OPINION: Should Voters Elect the Mayor?
By GEORGE BROMLEY
Falls Church Times Staff
June 27, 2010
Last month the City of Falls Church held a municipal election. Turnout was 24%. Next month it will hold another election. The turnout will be 100%, but only seven people will be voting.
On July 1, as is required every two years, the City Council will choose one of its members as mayor and another as vice mayor. The mayor will chair the many meetings and work sessions held during the coming term and represent the City at various public functions. The vice mayor will perform these duties in the mayor’s absence.
The selection process often requires the Council members to play a game of “Let’s Make a Deal” in order for one of them to secure the required four or more votes to achieve election. Some critics, including at least one member of the current Council, have suggested that election of the mayor might better be left to the City’s voters. Indeed, it seems inconsistent to continue the practice of a Council-selected mayor after municipal elections were recently moved from May to November, specifically to give voice to more voters. If having a greater turnout regarding Council membership is so important, why is it less important for the selection of mayor?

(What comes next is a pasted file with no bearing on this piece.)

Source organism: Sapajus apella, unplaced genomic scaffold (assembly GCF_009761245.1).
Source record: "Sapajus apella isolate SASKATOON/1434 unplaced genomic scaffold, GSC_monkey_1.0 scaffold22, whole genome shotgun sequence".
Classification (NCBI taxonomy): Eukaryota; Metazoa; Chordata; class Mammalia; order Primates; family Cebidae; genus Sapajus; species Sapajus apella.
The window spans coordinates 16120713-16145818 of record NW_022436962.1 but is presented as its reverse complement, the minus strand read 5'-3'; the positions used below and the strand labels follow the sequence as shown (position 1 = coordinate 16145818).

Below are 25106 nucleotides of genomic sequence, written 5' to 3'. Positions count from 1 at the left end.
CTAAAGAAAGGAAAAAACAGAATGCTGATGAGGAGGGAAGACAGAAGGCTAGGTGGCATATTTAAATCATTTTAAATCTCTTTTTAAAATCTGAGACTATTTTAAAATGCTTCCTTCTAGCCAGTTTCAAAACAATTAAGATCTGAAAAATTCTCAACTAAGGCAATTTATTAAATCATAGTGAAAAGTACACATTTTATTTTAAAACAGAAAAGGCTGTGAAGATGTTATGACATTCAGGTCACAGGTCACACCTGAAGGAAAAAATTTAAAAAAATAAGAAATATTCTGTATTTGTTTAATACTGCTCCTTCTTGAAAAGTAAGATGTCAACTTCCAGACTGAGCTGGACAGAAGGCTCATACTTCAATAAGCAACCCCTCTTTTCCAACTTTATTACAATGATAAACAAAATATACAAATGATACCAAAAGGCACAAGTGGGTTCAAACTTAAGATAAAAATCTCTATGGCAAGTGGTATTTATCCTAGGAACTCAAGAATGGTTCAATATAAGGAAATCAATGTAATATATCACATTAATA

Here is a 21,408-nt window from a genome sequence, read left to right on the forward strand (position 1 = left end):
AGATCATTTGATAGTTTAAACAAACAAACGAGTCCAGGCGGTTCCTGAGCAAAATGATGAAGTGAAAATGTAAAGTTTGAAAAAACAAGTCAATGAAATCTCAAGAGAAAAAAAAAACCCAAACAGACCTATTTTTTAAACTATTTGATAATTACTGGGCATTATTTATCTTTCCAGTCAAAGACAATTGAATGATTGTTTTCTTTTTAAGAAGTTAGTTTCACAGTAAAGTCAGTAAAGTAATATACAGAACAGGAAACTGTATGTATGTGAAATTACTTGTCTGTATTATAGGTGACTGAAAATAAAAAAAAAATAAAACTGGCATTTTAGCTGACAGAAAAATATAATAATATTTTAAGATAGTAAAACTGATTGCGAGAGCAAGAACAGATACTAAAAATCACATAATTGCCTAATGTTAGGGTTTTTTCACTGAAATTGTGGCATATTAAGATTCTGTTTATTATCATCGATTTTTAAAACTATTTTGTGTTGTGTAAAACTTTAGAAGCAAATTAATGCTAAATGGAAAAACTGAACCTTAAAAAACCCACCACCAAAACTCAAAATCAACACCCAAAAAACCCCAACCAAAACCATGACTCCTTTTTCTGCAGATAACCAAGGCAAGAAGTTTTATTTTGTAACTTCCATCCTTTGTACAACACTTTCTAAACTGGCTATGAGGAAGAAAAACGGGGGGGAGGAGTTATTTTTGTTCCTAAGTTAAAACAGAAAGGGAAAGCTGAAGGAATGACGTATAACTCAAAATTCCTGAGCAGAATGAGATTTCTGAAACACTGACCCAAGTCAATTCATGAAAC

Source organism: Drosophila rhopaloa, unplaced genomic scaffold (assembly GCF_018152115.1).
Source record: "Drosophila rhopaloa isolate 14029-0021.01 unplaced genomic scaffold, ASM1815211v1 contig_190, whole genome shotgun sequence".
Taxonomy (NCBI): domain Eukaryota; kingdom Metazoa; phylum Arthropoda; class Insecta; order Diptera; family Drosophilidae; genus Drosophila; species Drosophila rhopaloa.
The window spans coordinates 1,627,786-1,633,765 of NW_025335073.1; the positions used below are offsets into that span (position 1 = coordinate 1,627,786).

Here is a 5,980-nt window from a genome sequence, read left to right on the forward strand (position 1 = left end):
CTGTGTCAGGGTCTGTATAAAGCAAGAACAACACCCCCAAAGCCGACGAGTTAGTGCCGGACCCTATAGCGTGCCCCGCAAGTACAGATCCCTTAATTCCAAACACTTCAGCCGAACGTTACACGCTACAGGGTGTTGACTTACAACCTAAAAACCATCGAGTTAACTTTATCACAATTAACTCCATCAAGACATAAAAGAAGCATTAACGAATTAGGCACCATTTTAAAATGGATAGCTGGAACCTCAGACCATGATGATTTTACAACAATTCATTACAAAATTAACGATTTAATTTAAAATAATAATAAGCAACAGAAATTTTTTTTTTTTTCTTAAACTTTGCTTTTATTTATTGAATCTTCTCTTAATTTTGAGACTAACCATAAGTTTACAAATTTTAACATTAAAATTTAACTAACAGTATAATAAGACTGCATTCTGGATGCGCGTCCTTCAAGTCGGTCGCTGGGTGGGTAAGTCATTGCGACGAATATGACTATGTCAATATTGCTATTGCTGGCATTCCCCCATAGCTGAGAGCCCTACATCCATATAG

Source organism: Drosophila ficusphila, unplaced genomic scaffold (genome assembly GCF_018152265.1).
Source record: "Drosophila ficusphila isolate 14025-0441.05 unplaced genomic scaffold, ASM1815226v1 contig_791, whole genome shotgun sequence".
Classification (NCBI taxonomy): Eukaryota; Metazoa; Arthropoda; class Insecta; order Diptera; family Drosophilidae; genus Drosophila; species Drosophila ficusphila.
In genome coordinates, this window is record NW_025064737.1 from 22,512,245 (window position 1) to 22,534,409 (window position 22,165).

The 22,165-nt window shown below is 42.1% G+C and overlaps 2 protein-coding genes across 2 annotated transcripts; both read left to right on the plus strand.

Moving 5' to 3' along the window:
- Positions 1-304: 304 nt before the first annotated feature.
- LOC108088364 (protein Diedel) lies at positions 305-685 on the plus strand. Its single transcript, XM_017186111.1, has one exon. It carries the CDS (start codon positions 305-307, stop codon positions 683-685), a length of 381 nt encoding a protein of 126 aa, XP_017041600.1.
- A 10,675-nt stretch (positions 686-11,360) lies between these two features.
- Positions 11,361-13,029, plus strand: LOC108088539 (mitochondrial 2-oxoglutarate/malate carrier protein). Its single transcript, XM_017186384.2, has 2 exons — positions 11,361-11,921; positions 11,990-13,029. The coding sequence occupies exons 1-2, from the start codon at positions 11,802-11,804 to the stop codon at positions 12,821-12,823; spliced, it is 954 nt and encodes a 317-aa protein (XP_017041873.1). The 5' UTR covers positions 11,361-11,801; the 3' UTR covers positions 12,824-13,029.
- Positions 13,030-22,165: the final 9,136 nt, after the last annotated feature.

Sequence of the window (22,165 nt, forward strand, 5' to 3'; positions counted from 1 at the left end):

The counter-arguments are that those serving are best qualified to choose their chairman and deputy and that some deal making is an inherent part of the legislative process. However, deals made in connection with these choices may obligate members to subsequently cast some of their votes more on the basis of loyalty than on principle. There also is the possibility of the Council becoming less collegial and falling into two distinct blocs, based on the division in the mayoral vote.
Some suggest that the mayor should be the candidate receiving the most votes in the last election. That is a flawed system, however. First, it would never be clear if the voters wanted a candidate to be Mayor rather than just a member of the Council. Moreover, it would always exclude the three or four Council members who were not candidates in the last election due to staggered member terms.
Removing the mayoral election from the Council and trusting the choice to voters clearly would elevate the office. It also would be more democratic and probably would increase election turnout. As for the vice mayor, the other six Council members could rotate through the position in order of seniority, each serving four months during the 24 month term.
Such changes would require amending the City’s Charter. While the Council has the authority to take such action, the final decision in the matter should be left to voters via a referendum. Clearly, that is not possible for this year’s mayoral selection, and in that regard we urge the seven members of the Council to choose a person with the vision to lead us forward. But in subsequent elections, the voters should have the opportunity to decide whose vision they prefer.
The views expressed in OPINION columns are those of their authors. They do not necessarily reflect the views of other Falls Church Times staff members or of the paper as a whole.
By George Bromley
June 27, 2010